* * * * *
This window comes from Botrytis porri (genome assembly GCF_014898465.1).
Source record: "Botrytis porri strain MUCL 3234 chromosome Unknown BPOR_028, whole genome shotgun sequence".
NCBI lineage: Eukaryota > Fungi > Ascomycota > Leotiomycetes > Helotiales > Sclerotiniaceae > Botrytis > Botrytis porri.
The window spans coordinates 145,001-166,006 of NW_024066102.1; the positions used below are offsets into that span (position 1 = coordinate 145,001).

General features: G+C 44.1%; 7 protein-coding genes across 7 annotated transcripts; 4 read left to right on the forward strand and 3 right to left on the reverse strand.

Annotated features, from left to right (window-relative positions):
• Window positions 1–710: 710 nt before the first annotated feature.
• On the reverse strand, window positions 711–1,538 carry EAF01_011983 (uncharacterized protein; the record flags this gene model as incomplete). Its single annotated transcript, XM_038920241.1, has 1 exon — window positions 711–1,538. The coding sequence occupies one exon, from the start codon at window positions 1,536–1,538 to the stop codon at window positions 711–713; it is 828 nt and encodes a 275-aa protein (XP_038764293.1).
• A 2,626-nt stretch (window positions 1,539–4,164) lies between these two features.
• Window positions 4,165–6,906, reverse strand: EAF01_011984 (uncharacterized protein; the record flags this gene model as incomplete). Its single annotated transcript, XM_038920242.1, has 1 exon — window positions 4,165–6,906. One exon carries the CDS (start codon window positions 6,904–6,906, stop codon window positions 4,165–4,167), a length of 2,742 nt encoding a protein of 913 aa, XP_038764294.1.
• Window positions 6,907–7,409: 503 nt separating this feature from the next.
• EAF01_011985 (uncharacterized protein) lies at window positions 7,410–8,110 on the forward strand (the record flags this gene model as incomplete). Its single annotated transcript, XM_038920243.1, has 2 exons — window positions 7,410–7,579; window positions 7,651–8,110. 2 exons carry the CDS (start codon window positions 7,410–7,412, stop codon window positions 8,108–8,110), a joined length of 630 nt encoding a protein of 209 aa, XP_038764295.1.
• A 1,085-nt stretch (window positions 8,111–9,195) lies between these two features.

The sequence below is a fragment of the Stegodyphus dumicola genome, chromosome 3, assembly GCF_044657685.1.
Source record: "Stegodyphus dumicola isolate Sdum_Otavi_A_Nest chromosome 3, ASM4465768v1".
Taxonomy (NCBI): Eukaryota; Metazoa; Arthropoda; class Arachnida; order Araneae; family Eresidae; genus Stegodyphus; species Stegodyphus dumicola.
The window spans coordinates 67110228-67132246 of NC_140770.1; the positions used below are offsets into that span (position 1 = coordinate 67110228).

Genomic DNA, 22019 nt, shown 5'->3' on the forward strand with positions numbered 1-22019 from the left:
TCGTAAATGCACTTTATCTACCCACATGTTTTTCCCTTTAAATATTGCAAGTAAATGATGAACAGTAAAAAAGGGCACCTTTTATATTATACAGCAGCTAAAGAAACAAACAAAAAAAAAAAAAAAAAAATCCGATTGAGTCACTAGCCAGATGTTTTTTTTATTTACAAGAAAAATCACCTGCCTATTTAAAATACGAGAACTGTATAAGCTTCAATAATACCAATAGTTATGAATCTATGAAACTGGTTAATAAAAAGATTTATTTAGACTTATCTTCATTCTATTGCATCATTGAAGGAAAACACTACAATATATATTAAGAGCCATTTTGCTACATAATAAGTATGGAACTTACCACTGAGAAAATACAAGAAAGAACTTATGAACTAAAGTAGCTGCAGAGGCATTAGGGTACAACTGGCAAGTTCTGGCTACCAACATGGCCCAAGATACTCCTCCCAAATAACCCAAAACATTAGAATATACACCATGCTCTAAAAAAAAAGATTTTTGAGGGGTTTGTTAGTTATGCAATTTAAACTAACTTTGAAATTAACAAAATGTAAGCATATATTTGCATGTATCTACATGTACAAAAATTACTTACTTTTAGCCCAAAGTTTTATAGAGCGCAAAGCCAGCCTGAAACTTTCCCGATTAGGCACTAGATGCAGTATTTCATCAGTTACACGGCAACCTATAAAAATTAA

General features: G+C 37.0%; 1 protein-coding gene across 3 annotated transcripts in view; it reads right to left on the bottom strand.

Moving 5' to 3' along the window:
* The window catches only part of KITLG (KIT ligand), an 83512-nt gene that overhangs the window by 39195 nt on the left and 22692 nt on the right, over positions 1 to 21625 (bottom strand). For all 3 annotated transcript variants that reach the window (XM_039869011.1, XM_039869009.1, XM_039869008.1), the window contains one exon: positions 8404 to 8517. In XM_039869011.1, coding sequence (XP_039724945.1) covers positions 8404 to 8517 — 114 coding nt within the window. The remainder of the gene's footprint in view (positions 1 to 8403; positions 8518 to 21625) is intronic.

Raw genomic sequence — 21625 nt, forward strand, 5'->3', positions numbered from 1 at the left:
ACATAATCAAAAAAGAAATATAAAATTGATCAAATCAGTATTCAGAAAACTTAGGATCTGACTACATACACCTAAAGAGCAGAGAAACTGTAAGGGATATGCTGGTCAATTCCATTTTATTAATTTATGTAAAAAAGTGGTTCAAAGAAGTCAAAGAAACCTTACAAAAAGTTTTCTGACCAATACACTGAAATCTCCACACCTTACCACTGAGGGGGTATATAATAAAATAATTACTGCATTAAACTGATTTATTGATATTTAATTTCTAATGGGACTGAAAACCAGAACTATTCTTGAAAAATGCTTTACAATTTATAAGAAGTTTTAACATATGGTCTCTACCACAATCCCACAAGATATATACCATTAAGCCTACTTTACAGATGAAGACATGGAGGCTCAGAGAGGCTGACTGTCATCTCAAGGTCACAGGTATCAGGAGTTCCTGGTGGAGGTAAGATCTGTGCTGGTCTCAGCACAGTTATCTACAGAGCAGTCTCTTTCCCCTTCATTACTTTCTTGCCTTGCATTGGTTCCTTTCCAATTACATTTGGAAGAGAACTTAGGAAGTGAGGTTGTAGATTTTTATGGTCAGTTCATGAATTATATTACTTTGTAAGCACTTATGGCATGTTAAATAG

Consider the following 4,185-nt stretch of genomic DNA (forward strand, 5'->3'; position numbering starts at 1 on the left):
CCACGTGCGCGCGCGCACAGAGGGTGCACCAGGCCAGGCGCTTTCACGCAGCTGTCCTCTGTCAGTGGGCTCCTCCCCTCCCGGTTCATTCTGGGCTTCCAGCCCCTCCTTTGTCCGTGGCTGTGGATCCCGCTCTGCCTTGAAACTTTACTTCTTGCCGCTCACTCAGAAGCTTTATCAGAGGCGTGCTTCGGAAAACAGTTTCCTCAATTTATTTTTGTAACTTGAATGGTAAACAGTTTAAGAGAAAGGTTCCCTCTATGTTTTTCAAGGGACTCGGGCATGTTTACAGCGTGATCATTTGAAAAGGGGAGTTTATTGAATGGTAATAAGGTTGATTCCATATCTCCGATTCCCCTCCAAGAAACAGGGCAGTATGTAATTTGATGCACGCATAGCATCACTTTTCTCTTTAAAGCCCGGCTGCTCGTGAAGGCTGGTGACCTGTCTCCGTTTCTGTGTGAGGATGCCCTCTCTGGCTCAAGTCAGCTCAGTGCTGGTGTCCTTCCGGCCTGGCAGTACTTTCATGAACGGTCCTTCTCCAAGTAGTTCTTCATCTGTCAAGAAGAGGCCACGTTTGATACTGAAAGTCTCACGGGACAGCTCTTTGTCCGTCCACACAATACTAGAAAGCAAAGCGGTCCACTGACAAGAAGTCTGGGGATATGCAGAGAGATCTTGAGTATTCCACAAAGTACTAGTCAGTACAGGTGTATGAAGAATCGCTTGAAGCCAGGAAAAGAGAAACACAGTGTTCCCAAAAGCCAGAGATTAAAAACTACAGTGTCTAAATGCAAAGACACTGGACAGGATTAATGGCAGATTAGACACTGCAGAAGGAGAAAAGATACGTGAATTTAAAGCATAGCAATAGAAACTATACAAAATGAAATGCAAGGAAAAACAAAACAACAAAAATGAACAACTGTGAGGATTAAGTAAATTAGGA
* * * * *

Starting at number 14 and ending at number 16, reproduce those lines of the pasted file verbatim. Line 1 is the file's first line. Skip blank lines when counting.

The sequence below is a fragment of the Stegodyphus dumicola genome, chromosome 3, assembly GCF_044657685.1.
Source record: "Stegodyphus dumicola isolate Sdum_Otavi_A_Nest chromosome 3, ASM4465768v1".
Taxonomy (NCBI): Eukaryota; Metazoa; Arthropoda; class Arachnida; order Araneae; family Eresidae; genus Stegodyphus; species Stegodyphus dumicola.